JavaScript Notes

JAVASCRIPT

<button type=”button” onclick=”document.getElementById(‘demo’).innerHTML = ‘Hello JavaScript!'”>

Click Me!</button>

JavaScript can “display” data in different ways:

  • Writing into an alert box, using window.alert().
  • Writing into the HTML output using document.write().
  • Writing into an HTML element, using innerHTML.
  • Writing into the browser console, using console.log().
<script>
window.alert(5 + 6);

document.write(5 + 6);

document.getElementById("demo").innerHTML = 5 + 6;

console.log(5 + 6);
</script>

àJavaScript statements are separated by semicolon.

à Fixed values are called literals. Variable values are called variables.

  • varkeyword tells the browser to create a new variable.
  • Code after double slashes//or between /* and */ is treated as a comment.
  • JavaScript does not interpretVARor Var as the keyword var.
  • ; Semicolons separate JavaScript statements.
  • Javascript ignore the white spaces.
  • Javascript line breaks, best fit from operators.
Keyword Description
Break Terminates a switch or a loop
Continue Jumps out of a loop and starts at the top
debugger Stops the execution of JavaScript, and calls (if available) the debugging function
do … while Executes a block of statements, and repeats the block, while a condition is true
For Marks a block of statements to be executed, as long as a condition is true
function Declares a function
if … else Marks a block of statements to be executed, depending on a condition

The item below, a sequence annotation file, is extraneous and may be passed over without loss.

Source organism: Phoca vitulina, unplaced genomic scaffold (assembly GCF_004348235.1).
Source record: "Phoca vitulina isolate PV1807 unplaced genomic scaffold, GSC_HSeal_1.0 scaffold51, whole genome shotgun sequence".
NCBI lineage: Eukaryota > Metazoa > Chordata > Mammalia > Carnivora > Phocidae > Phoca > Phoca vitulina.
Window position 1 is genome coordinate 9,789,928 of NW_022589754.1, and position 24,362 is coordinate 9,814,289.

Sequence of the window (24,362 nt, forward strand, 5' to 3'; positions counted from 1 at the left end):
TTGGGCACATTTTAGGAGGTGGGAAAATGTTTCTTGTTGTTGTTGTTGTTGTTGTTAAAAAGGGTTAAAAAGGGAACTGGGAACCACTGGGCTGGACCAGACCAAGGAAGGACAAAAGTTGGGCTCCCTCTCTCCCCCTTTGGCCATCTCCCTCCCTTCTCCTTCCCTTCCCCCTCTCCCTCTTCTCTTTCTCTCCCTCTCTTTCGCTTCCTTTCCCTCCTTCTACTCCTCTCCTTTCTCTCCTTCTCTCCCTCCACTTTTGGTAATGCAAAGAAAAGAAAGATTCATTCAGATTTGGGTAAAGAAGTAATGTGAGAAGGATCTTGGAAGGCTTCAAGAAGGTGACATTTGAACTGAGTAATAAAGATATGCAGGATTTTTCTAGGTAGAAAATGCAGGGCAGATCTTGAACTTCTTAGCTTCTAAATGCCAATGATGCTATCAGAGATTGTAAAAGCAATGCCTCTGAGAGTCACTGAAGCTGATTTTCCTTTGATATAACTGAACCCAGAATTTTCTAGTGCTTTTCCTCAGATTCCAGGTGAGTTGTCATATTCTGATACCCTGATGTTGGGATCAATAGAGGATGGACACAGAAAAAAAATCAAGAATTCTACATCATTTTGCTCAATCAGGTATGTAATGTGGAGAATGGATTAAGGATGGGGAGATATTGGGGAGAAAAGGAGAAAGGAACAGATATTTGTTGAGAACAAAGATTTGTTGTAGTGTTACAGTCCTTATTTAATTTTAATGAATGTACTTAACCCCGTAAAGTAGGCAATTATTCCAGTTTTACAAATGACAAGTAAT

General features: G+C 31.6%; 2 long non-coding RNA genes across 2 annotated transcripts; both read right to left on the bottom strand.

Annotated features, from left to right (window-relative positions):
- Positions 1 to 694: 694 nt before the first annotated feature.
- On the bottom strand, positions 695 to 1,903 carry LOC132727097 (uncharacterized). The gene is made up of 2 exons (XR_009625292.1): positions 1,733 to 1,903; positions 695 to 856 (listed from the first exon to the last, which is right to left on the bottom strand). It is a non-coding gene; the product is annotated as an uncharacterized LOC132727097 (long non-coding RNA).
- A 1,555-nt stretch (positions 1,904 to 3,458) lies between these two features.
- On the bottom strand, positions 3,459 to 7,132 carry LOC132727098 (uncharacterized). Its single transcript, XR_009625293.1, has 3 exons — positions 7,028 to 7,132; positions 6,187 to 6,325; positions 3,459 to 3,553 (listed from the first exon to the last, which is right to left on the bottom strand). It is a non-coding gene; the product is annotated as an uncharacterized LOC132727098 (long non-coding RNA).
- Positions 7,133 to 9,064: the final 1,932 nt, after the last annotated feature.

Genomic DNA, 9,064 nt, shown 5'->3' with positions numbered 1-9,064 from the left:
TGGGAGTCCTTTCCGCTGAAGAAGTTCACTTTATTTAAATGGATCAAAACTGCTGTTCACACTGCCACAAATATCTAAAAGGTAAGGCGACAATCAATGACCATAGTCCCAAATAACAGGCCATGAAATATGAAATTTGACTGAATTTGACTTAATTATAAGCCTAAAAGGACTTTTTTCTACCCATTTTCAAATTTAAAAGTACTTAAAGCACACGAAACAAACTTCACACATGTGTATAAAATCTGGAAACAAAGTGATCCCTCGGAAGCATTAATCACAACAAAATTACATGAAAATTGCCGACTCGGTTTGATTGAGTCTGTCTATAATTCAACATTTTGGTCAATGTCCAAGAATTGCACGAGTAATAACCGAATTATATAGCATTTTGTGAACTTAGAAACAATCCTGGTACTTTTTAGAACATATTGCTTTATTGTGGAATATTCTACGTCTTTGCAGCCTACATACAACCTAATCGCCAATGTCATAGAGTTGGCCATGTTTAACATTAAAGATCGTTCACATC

return Exits a function
switch Marks a block of statements to be executed, depending on different cases
try … catch Implements error handling to a block of statements
var Declares a variable

 

x = x + 5; // Asignment operator

x == 5; // equal to method

y = "5" + 5; // output will be 55 bcoz double quotes value treated

as a string not int.

var x = 16 + 4 + "Volvo"; // output will be 20Volvo

var x = "Volvo" + 16 + 4; // output will be Volvo164

 

  • the + operator can also be used to concatenate (add) strings.

 

JAVASCRIPT OBJECTS

JavaScript objects are written with curly braces.

Object properties are written as name:value pairs, separated by commas.

<p id="demo"></p>

<script>

var person = {

firstName : "John",

lastName  : "Doe",

age       : 50,

eyeColor  : "blue"

};

document.getElementById("demo").innerHTML =  person.firstName + " is " + person.age + " years old.";

</script>

à JavaScript Typeof Operator to find the type of a JavaScript variable.

<p id="demo"></p>

<script>

document.getElementById("demo").innerHTML =

typeof "john" + "<br>" +

typeof 3.14 + "<br>" +

typeof false + "<br>" +

typeof [1,2,3,4] + "<br>" +

typeof {name:'john', age:34};

</script>

var person; // here the person is undefined value

 

à document.getElementsByTagName() method returns a collection of all elements in the document with the specified tag name, as a NodeList object.

The NodeList object represents a collection of nodes. The nodes can be accessed by index numbers. The index starts at 0.

 

24 MAR 2015

JavaScript Scope

Scope is the set of variables you have access to. In JavaScript, scope is the set of variables, objects, and functions you have access to.

Local JavaScript Variables

Local variables have local scope: They can only be accessed within the function.

function myFunction() {
var carName = “Volvo”;
}

Global JavaScript Variables

A global variable has global scope: All scripts and functions on a web page can access it.

var carName = ” Volvo”;
function myFunction() {
}

àThe lifetime of a JavaScript variable starts when it is declared.

àLocal variables are deleted when the function is completed.

àGlobal variables are deleted when you close the page.

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